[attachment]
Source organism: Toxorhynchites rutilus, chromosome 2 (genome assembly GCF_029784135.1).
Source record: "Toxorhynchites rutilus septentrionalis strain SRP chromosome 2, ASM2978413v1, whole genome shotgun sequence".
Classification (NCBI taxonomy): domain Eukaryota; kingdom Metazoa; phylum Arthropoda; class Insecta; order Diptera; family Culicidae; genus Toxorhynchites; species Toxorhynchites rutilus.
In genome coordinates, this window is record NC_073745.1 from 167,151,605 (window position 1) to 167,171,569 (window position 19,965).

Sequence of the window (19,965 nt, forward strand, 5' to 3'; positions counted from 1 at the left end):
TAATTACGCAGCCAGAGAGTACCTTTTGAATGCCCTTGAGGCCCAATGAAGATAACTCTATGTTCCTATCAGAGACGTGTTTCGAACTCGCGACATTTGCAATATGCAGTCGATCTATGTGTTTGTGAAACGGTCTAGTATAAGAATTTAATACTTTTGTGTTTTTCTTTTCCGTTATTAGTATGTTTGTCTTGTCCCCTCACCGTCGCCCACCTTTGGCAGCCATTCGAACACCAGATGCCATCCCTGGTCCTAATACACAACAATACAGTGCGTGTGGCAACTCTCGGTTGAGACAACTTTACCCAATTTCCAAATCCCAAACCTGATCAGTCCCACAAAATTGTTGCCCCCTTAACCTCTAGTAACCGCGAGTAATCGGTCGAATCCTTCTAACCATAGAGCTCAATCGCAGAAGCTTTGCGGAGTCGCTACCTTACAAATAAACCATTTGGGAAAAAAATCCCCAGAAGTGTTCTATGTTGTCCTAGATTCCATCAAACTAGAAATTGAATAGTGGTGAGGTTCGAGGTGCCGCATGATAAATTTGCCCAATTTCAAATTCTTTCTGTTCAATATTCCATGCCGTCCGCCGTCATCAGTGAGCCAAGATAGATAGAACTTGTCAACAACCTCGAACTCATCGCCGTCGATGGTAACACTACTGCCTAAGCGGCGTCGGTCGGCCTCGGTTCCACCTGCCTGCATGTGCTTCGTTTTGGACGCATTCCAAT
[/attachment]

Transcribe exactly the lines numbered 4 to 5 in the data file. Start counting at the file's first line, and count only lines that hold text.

In genome coordinates, this window is record NC_073745.1 from 167,151,605 (window position 1) to 167,171,569 (window position 19,965).

Sequence of the window (19,965 nt, forward strand, 5' to 3'; positions counted from 1 at the left end):